We’ve just returned from a fantastic trip to New Orleans where we attended the 8th annual CXPA Insight Exchange, which was hosted at the Downtown Marriott Convention Center May 8-9. This year’s theme was “CX Business Value: Identify, Measure, and Grow!” and revolved around topics like organizational alignment, creating business buy-in, and taking action. This was our first time attending the Insight Exchange, and we’ll definitely be going back.
Day 1 highlights
The event officially kicked off on Monday evening with the welcome party and first-time attendee mixer. As first-time attendees, this was a great way to break the ice with other attendees and put a face to a few well-known names in the industry, like Jim Tincher, who we partnered with for our most recent whitepaper. The camaraderie was there almost instantly. No surprise though, this event is hosted and attended by a passionate group of professionals who are dedicated to making CX better for everyone.
The organizers managed to fit a huge amount of content into two productive days of keynotes, interactive sessions, roundtable discussions and even 1-1 meetings with CX pros. In addition to being there as an attendee, we were also an event sponsor and shared a demo of our new customer experience management platform.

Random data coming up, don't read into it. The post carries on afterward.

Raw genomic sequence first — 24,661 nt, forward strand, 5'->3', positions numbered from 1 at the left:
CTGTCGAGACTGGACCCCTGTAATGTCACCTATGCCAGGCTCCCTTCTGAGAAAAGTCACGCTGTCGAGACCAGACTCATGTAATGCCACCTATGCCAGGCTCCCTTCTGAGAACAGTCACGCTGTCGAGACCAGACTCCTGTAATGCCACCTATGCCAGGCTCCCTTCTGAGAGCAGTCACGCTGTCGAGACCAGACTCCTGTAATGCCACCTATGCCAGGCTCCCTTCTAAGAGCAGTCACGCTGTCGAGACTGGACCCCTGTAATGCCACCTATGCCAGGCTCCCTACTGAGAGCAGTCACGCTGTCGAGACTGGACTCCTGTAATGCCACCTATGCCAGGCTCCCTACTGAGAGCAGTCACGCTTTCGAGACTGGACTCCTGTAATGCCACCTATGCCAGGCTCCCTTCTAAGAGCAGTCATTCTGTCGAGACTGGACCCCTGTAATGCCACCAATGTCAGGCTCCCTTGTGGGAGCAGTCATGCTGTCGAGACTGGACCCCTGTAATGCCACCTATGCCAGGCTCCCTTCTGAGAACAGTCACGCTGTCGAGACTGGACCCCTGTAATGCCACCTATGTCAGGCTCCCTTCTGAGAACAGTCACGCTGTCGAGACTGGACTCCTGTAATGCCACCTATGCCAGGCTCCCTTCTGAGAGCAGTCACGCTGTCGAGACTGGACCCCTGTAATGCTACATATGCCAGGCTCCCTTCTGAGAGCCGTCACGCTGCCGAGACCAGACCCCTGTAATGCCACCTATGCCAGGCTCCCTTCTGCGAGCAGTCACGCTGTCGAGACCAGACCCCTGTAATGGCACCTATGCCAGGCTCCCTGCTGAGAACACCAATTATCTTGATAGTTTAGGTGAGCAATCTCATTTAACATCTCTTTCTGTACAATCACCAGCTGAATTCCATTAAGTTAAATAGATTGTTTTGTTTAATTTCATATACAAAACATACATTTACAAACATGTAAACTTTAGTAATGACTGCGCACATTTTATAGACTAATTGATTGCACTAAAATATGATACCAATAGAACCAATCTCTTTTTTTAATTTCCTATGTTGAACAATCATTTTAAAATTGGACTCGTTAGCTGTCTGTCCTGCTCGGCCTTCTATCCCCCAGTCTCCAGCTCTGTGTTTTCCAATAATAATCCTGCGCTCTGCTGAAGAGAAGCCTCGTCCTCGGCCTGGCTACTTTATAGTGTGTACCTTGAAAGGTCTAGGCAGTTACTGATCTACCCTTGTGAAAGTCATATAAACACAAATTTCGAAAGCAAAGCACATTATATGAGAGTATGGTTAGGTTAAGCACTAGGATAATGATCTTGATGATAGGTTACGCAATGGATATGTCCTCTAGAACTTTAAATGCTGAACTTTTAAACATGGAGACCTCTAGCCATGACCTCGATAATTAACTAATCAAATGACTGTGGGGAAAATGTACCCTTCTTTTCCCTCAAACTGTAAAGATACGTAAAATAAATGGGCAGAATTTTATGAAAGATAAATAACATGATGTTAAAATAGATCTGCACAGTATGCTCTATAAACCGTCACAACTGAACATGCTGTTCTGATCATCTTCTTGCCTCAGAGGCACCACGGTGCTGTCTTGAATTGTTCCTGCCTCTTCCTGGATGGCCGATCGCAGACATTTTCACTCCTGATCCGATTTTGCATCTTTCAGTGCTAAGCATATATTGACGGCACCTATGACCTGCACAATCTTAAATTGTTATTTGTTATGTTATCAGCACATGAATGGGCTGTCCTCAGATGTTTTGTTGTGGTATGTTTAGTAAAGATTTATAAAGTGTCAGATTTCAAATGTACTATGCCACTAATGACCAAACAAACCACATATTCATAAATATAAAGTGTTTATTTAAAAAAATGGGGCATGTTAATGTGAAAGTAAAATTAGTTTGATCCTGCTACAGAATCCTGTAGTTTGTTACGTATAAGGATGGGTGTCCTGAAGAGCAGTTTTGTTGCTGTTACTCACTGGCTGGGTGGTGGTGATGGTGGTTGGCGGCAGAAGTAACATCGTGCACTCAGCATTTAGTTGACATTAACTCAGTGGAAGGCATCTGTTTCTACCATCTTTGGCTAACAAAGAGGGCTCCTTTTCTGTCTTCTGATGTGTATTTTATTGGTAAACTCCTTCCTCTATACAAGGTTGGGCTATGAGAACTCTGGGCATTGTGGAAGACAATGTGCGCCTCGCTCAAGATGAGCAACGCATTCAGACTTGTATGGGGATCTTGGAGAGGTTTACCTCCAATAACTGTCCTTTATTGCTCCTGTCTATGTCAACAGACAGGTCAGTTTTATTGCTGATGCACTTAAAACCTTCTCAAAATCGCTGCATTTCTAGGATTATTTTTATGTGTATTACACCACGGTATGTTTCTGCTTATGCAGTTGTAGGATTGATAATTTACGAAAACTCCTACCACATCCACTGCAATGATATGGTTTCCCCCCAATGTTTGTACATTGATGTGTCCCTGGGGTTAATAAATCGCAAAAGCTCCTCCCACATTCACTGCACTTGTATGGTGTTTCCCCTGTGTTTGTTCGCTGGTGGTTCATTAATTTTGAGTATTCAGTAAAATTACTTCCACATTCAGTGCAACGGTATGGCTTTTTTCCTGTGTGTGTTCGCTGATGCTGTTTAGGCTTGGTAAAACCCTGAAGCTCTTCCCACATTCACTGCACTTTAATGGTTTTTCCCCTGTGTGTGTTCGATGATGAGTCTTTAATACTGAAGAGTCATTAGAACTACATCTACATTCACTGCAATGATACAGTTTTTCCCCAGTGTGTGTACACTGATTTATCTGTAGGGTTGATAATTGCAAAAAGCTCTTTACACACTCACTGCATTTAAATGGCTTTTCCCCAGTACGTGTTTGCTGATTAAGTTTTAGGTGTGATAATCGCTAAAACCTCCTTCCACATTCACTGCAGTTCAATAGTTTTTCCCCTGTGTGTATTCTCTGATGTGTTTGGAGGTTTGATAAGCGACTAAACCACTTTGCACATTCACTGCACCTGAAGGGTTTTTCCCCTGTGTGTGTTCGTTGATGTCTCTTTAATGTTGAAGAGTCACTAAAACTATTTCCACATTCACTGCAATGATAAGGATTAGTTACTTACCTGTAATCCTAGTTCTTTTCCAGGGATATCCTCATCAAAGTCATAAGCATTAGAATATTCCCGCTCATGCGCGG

“We’re going to make customer experience our number one product.” - Graham Tutton, VP Customer Insights, Comcast
The opening keynote was delivered by Graham Tutton, VP Customer Insights at Comcast. Graham shared Comcast’s “listen, learn, act” approach to improving their customer experience, stressing that it’s a long-term play (Comcast is a few years into a 5-7 year plan).
One point that really stood out during his presentation was the power of a leadership team that recognizes the value of a great customer experience management program. Comcast’s CEO committed to making customer experience their best product and aligned the company around that philosophy. Having spoken with many other attendees, it’s clear that this is a common struggle for a lot of organizations. However, while executive buy-in is critical — as Graham pointed out, it’s only half the battle.